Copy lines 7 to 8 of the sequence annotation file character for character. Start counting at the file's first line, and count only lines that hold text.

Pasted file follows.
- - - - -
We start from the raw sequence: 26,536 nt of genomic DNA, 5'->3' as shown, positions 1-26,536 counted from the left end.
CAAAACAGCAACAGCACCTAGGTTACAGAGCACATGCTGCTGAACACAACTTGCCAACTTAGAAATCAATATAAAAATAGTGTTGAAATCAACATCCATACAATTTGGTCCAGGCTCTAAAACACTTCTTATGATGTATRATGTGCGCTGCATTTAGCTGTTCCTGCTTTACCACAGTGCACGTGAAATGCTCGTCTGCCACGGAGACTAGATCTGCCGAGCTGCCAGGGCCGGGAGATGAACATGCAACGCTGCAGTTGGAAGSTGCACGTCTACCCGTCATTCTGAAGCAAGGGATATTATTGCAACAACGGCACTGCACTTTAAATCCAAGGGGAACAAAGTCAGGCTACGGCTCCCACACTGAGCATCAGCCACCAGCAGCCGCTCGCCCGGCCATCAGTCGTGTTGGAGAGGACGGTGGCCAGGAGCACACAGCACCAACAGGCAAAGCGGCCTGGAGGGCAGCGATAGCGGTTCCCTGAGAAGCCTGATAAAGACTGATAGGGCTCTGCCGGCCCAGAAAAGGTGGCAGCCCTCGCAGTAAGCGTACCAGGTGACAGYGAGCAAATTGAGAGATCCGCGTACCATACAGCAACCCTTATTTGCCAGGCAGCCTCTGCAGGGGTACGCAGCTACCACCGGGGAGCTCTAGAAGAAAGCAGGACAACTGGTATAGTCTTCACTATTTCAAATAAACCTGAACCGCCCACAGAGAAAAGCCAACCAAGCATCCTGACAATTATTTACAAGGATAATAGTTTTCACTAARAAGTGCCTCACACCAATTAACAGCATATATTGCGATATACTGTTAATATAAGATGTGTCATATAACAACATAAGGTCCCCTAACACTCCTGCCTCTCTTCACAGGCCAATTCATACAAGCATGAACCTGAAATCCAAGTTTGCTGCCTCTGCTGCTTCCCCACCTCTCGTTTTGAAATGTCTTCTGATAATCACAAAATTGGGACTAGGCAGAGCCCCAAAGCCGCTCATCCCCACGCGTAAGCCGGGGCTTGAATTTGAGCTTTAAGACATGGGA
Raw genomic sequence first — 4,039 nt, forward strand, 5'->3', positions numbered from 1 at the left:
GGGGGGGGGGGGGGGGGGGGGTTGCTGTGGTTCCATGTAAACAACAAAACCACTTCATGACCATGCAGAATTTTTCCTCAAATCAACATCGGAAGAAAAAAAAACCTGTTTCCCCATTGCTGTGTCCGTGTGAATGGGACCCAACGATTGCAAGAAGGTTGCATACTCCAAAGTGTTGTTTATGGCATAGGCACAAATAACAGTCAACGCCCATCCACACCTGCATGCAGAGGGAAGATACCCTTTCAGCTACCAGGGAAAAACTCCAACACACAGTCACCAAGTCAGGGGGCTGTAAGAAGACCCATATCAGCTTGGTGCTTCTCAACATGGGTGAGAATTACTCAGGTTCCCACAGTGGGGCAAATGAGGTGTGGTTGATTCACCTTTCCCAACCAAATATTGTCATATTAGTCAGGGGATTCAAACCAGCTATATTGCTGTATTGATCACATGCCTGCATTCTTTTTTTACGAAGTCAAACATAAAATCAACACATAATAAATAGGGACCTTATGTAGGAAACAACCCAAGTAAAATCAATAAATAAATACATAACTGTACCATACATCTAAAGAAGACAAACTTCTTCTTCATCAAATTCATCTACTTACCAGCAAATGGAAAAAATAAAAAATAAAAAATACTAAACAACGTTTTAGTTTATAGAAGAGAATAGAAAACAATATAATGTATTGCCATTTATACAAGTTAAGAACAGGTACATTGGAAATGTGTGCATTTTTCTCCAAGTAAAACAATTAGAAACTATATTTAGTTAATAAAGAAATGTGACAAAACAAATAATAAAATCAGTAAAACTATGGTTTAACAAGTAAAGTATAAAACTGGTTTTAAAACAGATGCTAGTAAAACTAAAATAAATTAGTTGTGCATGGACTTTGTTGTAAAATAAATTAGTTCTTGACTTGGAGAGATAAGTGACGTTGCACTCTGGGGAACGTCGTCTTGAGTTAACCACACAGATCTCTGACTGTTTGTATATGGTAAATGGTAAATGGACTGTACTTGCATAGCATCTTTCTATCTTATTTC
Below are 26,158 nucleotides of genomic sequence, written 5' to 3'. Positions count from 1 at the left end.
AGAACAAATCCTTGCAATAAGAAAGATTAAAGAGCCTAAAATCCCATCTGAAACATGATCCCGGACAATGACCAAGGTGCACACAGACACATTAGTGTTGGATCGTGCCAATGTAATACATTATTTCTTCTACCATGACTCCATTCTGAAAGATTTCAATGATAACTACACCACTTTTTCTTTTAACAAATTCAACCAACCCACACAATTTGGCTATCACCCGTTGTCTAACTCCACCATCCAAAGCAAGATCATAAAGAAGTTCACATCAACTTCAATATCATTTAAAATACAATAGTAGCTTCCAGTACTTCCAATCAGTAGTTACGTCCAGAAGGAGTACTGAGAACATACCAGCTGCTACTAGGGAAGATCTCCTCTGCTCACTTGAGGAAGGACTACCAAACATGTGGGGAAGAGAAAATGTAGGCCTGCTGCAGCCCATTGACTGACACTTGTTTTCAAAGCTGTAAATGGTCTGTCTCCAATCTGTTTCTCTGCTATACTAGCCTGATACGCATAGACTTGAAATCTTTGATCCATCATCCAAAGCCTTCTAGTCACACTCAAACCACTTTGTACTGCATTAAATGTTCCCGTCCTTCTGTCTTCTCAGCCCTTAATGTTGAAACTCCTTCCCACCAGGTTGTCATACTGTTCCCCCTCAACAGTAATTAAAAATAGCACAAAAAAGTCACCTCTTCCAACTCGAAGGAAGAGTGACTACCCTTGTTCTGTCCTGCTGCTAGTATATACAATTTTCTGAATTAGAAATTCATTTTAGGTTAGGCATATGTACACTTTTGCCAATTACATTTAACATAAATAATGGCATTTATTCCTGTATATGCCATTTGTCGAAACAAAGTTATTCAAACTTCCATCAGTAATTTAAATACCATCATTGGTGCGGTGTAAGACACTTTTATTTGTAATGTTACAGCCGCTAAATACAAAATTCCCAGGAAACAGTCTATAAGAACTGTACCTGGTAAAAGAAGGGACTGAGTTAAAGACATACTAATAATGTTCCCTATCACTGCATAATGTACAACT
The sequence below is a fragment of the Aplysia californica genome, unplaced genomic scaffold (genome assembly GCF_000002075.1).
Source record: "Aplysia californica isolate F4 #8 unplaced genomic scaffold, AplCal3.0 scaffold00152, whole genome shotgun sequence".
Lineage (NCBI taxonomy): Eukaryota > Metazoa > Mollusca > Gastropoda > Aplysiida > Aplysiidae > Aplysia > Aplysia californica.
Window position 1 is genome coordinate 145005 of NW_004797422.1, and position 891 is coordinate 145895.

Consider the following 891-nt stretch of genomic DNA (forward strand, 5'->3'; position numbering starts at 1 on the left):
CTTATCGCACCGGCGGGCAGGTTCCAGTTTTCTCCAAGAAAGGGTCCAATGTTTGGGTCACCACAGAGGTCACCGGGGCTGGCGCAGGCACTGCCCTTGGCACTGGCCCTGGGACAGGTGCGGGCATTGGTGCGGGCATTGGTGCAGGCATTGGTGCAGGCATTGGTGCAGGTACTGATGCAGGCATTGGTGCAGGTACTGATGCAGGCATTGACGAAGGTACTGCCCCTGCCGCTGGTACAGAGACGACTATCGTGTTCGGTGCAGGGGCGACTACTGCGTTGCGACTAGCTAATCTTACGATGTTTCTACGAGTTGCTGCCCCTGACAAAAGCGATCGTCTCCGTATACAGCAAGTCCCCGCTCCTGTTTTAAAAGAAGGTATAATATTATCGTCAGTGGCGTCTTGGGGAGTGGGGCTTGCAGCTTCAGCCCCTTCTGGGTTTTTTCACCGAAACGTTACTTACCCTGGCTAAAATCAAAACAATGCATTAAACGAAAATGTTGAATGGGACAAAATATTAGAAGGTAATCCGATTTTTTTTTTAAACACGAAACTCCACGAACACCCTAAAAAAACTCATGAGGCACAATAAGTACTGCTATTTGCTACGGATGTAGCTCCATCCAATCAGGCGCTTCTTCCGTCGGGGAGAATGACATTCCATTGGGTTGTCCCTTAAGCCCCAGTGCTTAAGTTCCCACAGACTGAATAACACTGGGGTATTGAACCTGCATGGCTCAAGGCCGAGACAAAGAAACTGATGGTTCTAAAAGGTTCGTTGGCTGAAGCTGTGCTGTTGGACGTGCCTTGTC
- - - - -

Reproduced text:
The sequence below is a fragment of the Aplysia californica genome, unplaced genomic scaffold (genome assembly GCF_000002075.1).
Source record: "Aplysia californica isolate F4 #8 unplaced genomic scaffold, AplCal3.0 scaffold00152, whole genome shotgun sequence".